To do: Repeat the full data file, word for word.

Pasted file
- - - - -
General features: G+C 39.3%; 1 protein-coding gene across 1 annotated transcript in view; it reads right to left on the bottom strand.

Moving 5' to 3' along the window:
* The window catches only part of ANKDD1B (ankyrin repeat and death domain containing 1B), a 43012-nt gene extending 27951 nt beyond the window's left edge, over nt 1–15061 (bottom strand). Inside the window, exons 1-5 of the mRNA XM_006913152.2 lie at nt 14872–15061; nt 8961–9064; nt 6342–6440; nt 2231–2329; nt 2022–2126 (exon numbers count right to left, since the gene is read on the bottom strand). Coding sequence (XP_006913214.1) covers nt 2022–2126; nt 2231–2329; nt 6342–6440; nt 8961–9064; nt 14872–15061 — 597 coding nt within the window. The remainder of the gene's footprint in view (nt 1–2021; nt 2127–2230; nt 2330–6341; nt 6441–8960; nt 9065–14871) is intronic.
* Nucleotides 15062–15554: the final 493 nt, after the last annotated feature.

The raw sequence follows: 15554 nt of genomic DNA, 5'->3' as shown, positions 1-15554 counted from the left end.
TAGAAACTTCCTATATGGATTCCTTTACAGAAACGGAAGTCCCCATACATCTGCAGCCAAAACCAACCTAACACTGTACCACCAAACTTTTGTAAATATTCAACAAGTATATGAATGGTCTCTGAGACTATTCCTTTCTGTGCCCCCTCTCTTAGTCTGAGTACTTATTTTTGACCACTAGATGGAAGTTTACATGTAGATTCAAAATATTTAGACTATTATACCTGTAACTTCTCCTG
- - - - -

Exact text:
General features: G+C 39.3%; 1 protein-coding gene across 1 annotated transcript in view; it reads right to left on the bottom strand.

Moving 5' to 3' along the window:
* The window catches only part of ANKDD1B (ankyrin repeat and death domain containing 1B), a 43012-nt gene extending 27951 nt beyond the window's left edge, over nt 1–15061 (bottom strand). Inside the window, exons 1-5 of the mRNA XM_006913152.2 lie at nt 14872–15061; nt 8961–9064; nt 6342–6440; nt 2231–2329; nt 2022–2126 (exon numbers count right to left, since the gene is read on the bottom strand). Coding sequence (XP_006913214.1) covers nt 2022–2126; nt 2231–2329; nt 6342–6440; nt 8961–9064; nt 14872–15061 — 597 coding nt within the window. The remainder of the gene's footprint in view (nt 1–2021; nt 2127–2230; nt 2330–6341; nt 6441–8960; nt 9065–14871) is intronic.
* Nucleotides 15062–15554: the final 493 nt, after the last annotated feature.

The raw sequence follows: 15554 nt of genomic DNA, 5'->3' as shown, positions 1-15554 counted from the left end.
TAGAAACTTCCTATATGGATTCCTTTACAGAAACGGAAGTCCCCATACATCTGCAGCCAAAACCAACCTAACACTGTACCACCAAACTTTTGTAAATATTCAACAAGTATATGAATGGTCTCTGAGACTATTCCTTTCTGTGCCCCCTCTCTTAGTCTGAGTACTTATTTTTGACCACTAGATGGAAGTTTACATGTAGATTCAAAATATTTAGACTATTATACCTGTAACTTCTCCTG